Great Boston Fire of 1872
||This article is in a list format that may be better presented using prose. (November 2012)|
The Great Boston Fire of 1872 was Boston's largest urban fire, and still ranks as one of the most costly fire-related property losses in American history. The conflagration began at 7:20 p.m. on November 9, 1872, in the basement of a commercial warehouse at 83-87 Summer Street. The fire was finally contained 12 hours later, after it had consumed about 65 acres (26 ha) of Boston's downtown, 776 buildings and much of the financial district, and caused $73.5 million in damage. At least 30 people are known to have died in the fire.
Many factors contributed to Boston's Great Fire:
- Boston's building regulations were not enforced. There was no authority to stop faulty construction practices.
- Buildings were often insured at full value or above value. Over-insurance meant owners had no incentive to build fire-safe buildings. Insurance-related arson was common.
- Flammable wooden French Mansard roofs were common on most buildings. The fire was able to spread quickly from roof to roof, and flames even leapt across the narrow streets onto other buildings. Flying embers and cinders started fires on even more roofs.
- Fire alarm boxes in Boston were locked to prevent false alarms, therefore delaying the Boston Fire Department by twenty minutes.
- Merchants were not taxed for inventory in their attics, therefore offering incentive to stuff their wood attics with flammable goods such as wool, textiles, and paper stocks.
- Most of the downtown area had old water pipes with low water pressure.
- Fire hydrant couplings were not standardized.
- The number of fire hydrants and cisterns was insufficient for a commercial district.
- A horse flu epizootic had immobilized Boston's fire department horses. As a result, all of the fire equipment had to be pulled to the fire by teams of volunteers on foot. This is often cited as the leading cause of this fire growing out of control, but the city commission investigating the fire found that fire crews' response times were delayed by only a matter of minutes.
- Looters and bystanders interfered with fire fighting efforts.
- Steam engine pumpers were not able to draw enough water to reach the wooden roofs of tall downtown buildings.
- Gas supply lines connected to street lamps and used for lighting in buildings could not be shut off promptly. Gas lines exploded and fed the flames.
Notable events of the fire:
- Author Oliver Wendell Holmes, Sr. watched the fire from his home on Beacon Hill. He wrote a poem about the event called "After the Fire".
- Alexander Graham Bell wrote his own eyewitness account of the fire in a letter to the newspaper The Boston Globe. Unimpressed by Bell's prose, the paper did not publish his letter.
- The Great Chicago Fire had occurred just one year earlier, in October 1871.
- A committee of concerned citizens and property owners who were deputized to demolish buildings in the path of the fire with gunpowder kegs. The explosions did more harm than good by most accounts.
- The glow in the sky over the fire was noted in ship's logs off the coast of Maine.
- Fire departments from every state in New England, except Vermont, arrived on trains carrying pumpers, fire fighters, and more spectators.
- Of these were two Amoskeag Steamers from Manchester, New Hampshire. One was the first Amoskeag ever constructed (serial number 1), owned by the Manchester Fire Department; the other was the first self-propelled Amoskeag that the manufacturer sent down. Boston purchased the self-propelled steamer after the fire, impressed with its performance. The self-propelled steamer was the first one in use in the country.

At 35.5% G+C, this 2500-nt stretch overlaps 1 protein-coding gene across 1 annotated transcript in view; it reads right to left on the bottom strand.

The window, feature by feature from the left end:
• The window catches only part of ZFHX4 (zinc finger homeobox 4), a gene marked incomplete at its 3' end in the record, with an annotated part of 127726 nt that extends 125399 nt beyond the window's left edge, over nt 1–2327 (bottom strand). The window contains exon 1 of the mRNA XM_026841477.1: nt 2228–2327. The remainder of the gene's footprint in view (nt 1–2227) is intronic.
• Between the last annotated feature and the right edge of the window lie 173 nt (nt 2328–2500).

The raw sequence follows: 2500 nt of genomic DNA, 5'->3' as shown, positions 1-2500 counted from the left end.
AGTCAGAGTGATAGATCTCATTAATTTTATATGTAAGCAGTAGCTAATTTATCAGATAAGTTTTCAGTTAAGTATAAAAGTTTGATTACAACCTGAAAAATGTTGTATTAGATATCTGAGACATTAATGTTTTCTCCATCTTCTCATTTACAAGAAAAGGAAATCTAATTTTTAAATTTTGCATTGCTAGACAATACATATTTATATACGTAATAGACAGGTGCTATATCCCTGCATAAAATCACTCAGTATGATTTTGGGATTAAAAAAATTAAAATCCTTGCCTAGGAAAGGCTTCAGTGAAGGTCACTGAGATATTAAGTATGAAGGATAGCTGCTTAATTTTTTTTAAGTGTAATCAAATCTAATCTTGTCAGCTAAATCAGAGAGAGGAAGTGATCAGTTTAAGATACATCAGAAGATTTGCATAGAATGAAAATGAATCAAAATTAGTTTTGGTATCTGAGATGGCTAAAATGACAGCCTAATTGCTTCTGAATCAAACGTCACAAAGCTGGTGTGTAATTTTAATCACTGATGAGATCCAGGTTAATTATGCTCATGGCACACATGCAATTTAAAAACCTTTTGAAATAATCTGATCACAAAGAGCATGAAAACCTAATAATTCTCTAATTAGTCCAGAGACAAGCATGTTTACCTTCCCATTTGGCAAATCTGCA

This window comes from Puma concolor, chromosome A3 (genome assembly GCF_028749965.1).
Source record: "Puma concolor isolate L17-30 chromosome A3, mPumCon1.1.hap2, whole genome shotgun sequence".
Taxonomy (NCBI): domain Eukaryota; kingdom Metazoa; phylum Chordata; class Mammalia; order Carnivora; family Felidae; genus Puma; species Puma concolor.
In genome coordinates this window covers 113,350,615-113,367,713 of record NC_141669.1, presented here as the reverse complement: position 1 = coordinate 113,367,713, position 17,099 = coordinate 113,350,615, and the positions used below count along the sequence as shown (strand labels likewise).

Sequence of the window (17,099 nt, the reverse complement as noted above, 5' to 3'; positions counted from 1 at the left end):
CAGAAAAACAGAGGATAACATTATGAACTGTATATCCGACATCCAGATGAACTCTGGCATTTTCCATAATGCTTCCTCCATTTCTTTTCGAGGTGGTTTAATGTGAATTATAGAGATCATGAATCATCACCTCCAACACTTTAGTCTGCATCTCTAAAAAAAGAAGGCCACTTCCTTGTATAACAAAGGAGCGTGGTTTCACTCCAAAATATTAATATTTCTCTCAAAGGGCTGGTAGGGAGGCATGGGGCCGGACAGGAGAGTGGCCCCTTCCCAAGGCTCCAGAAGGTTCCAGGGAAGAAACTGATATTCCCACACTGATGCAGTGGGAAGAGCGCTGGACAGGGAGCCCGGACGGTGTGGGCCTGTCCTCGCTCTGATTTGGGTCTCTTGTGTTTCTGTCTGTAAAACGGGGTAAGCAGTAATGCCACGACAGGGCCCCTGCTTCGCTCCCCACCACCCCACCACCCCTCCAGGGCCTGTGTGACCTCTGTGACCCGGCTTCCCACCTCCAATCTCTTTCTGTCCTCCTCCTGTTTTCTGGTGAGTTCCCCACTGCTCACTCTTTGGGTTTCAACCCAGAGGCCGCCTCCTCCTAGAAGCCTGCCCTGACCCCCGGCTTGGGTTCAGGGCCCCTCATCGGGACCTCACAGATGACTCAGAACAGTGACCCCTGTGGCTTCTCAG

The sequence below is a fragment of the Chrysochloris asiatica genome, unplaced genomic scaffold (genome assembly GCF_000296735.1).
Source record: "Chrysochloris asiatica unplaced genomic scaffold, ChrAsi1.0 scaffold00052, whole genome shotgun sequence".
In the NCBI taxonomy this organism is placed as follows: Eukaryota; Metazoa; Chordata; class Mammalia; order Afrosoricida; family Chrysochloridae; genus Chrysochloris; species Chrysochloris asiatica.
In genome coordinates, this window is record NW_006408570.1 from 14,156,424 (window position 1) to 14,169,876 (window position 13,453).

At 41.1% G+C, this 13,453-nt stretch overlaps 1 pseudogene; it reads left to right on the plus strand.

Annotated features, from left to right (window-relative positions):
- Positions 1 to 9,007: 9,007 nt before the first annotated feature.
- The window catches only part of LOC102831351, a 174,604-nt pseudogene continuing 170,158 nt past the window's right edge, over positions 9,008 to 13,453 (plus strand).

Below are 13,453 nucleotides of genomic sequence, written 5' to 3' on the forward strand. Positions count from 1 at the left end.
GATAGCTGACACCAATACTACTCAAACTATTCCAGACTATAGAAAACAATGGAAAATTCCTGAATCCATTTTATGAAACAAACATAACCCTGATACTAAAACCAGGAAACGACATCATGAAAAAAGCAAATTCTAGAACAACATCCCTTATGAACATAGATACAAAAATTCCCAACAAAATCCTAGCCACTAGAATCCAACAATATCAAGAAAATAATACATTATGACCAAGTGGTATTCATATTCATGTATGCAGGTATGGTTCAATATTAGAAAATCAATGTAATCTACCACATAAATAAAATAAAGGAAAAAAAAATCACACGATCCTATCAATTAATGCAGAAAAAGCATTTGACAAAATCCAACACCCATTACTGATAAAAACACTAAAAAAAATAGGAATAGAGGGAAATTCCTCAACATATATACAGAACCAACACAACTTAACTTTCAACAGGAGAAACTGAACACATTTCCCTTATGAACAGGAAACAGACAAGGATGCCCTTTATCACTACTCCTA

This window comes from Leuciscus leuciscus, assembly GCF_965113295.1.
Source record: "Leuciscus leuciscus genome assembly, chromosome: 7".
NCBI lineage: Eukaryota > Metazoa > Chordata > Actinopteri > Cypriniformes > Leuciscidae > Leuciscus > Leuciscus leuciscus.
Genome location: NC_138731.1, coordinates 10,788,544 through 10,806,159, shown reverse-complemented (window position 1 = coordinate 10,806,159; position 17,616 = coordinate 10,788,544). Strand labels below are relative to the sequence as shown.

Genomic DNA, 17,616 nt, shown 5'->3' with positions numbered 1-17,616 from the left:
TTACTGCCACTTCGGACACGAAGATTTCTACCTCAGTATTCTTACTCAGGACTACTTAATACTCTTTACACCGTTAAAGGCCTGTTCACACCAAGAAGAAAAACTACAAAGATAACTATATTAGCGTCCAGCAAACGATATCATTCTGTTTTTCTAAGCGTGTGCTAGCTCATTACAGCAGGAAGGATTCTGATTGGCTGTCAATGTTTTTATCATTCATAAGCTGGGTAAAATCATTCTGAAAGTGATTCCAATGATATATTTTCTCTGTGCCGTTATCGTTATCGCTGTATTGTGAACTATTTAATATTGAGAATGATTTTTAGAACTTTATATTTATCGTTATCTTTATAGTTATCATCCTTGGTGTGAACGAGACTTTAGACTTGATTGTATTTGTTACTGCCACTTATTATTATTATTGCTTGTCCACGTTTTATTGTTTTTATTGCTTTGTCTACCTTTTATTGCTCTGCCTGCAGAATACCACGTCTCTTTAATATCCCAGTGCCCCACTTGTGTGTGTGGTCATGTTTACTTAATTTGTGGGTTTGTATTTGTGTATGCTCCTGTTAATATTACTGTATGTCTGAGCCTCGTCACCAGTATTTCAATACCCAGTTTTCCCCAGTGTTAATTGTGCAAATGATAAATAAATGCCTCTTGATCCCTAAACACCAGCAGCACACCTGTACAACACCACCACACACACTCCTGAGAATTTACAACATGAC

- Looters had to be chased out of burning buildings.
- Old South Meeting House on Washington Street, the church in which the Boston Tea Revolt was organized, was rescued from the fire by a citizens' brigade of wet blankets as well as the Kearsarge Steam Fire Engine from Portsmouth, New Hampshire.
- The buildings of businesses well known in Boston today that burned in the fire include:
- Harvey W. Wiley took part in fighting the fire while he was a student at Harvard University. He later wrote about it in his autobiography.
The fire rendered thousands of Bostonians jobless and homeless. Hundreds of businesses were destroyed, and dozens of insurance companies went bankrupt. However, the burnt district was quickly rebuilt in just under two years, mostly from the private capital of Boston's commercial property owners.
City planning during the post-fire reconstruction caused several streets in downtown Boston to be widened, particularly Congress Street, Federal Street, Purchase Street, and Hawley Street, and reserved the space for Post Office Square. Most of the rubble and ruins of the buildings destroyed by the fire was dumped in the harbor to fill in Atlantic Avenue.
Boston issued bonds for use by 16 private property owners in the downtown area to rebuild. A citizen who lived outside the area sued successfully, arguing that the bonds were a transfer of wealth from one set of citizens to another.
- "The Rebuilding of Boston. One Year After the Great Fire. November 10, 1872" (Archived at Damrell’s Fire). Boston Morning Journal XL (13): 509. 1873-11-10. Retrieved 2007-11-19.
- Steve Pearson. "Interesting facts about the department". Manchesterfirehistory.com. Retrieved January 11, 2011.
|Wikimedia Commons has media related to Great Boston Fire of 1872.|
- Boston Public Library on Flickr. Collection of images related to the fire.
- Damrell's Fire, a web site and documentary film about Boston's Great Fire of 1872
- Flash Map of Fire from MapJunction
- Boston Fire Department History
- Account by William Delano (Chief Engineer of Charlestown at the time)
- Report of the Fire Commission
- Boston, MA The Great Fire, Nov 1872, GenDisasters.com